Saturday, February 25, 2012

The Letter Phi

   This is the text of a speech I just gave, winning the Area level of the Toastmasters International Speech Competition, which culminates in the World Championship of Public Speaking.  Since that obligates me to go on to the Division level, I'd really like to get your feedback on this -- just remember that it has to fit in five to seven minutes.  :-)  And as usual, I encourage you to comment on the concepts as well.

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You may remember assorted Greek letters from school -- mainly from math and physics, or maybe the fraternities and sororities.  But don't worry, Madam Contestmaster, fellow Toastmasters, and honored guests, I'm not going to throw (much) math, physics, or Greek at you.  Let's start with one letter [hold up prop with a phi and "PHI" on it], pronounced either "fie" or "fee".

In math, it stands for the Golden Ratio -- but you don't need to know that, or even what that is.  The only thing you need to know, is that the name, usually rendered in English as P H I, is also an acronym for three things that have been helping me earn golden fees as a freelance web developer, and can help you in many areas of your life.

First, P stands for Perseverance.  I decided to go freelance in October.  Guess how much billable work I got in October?  Zilch.  November?  Nada.  December?  Bupkis.  I said I wouldn't throw Greek at you... but bupkis is Yiddish, meaning almost nothing.  As Toastmasters, we look on the bright side.  At least that was more than nothing, so it was an improvement -- and things have been improving since then.  Had I not stuck to it, I would have had... no freelancing career at all!

But what about you?  Same deal.  Obviously, if you don't pursue your dreams, you'll never catch them.  Often you'll be tempted to give up, to fall back on the tried and true... the comfortable.  But you have to get out of your comfort zone to make progress!  I had to get out from behind the computer, talk to potential clients, and try to convince them to give me a nice fat juicy contract.  For you, if your goal is to be a great public speaker like Cicero, or at least get over your fear of it, you have to get out of the comfortably seated audience, get up here and give speeches.  Whatever your goal is, you have to stick with it, despite the discomfort of leaving your comfort zone.

I'm telling you all this because . . . H stands for Helpfulness.  How does helping others help us?  Zig Ziglar often says, "you can get everything you want out of life, if you just help enough other people get what they want."  Whether you attribute this to supernatural forces, like the Hindu concept of karma, or simply your reputation, it works!

So how am I applying this as a freelance web developer?  Nearly every day, I read several online technical forums... not just to see what I can learn, which is for the next point, but to see if anyone has questions I can answer.  This shows me as not only knowledgeable, but also helpful -- exactly the kind of person you want to give a nice fat juicy contract!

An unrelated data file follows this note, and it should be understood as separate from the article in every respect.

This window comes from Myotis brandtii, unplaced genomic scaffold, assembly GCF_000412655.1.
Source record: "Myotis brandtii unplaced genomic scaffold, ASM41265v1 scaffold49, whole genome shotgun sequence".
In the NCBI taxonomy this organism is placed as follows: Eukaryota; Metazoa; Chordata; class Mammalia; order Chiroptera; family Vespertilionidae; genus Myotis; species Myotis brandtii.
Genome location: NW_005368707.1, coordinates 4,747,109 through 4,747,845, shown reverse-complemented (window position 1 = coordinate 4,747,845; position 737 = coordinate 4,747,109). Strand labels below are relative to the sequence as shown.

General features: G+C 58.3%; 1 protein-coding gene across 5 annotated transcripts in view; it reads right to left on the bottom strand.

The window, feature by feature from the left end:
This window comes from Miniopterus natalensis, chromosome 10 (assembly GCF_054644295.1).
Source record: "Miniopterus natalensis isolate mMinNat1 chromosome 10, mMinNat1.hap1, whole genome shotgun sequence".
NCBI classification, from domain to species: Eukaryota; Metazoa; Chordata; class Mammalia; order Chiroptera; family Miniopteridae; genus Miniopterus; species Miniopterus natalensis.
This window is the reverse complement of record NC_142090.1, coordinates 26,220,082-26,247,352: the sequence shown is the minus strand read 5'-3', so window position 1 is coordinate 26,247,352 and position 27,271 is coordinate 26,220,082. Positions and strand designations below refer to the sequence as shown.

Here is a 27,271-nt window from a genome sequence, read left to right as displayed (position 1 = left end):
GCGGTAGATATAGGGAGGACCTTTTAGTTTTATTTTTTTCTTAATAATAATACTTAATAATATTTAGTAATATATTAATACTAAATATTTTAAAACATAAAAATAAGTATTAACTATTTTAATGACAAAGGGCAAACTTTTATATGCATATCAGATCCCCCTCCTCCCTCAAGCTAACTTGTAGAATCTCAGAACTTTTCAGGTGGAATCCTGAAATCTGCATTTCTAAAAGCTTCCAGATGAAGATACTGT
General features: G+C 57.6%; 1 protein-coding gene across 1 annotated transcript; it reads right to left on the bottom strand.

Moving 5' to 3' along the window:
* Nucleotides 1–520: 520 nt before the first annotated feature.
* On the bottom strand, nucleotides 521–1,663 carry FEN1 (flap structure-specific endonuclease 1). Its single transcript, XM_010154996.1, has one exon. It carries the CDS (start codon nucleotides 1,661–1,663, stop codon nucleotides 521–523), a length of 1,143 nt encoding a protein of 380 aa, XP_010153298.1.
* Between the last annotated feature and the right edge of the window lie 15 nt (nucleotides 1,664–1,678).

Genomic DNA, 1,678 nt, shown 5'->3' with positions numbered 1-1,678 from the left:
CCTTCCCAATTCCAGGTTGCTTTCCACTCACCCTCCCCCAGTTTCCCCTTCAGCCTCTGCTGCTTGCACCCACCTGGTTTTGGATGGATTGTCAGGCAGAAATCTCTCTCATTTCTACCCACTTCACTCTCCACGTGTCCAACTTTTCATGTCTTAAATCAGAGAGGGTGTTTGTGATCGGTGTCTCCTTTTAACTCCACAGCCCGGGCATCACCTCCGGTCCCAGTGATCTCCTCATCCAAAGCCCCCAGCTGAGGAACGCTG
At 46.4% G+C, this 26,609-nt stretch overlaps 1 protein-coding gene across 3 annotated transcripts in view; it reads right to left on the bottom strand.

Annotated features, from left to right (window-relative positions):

But what about you?  The same concept applies here in Toastmasters, just like it does in the outside world.  We help everybody, all the time, anyway... but we're more likely to cheerfully volunteer to go the extra mile, for those who have done so themselves.  Sure we may do that for the rest too, but it will take a little more convincing.

And Toastmasters leads us to the last letter.  I stands... right here, no, I stands for Improvement.

Of course now I'm preaching to the proverbial choir!  If you didn't want to improve your communication or leadership skills, you wouldn't be here at Toastmasters!  You know how vital it is to sharpen these skills, and others.

But how does it help me as a freelance web developer?  If I hadn't been keeping my skills not only sharp, but current, I wouldn't even have web development skills in the first place!  There may not be all that much salt in my pepper, but I came out of school long before the Web was even invented.  Even after that, most of my work was not on the Web; I had to learn web skills on my own time, expense, and initiative.  Because of doing that, instead of being obsolete, I
now have a viable path to not only continue my career, but become more independent as well.

These are just some examples of how I've been earning my "phi" (fee).  What about you?  What are your dreams, and your skills?  How much help do you need?  No matter your answer, I guarantee that [hold up prop with these words on it] perseverance, helpfulness, and improvement, will help you succeed.

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Note: The Cicero bit was an impromptu addition because the prior speaker was talking about Cicero.  I probably won't include that in further versions.

2 comments:

  1. Sounds good to me! I suspect the delivery of the speech carries about as much weight as the content though, doesn't it? I don't know much aboutu Toastmasters.

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  2. Yes, that's right. But the subject also carries some weight ("Speech Value"), as do organization, good use of rhetorical devices, etc.

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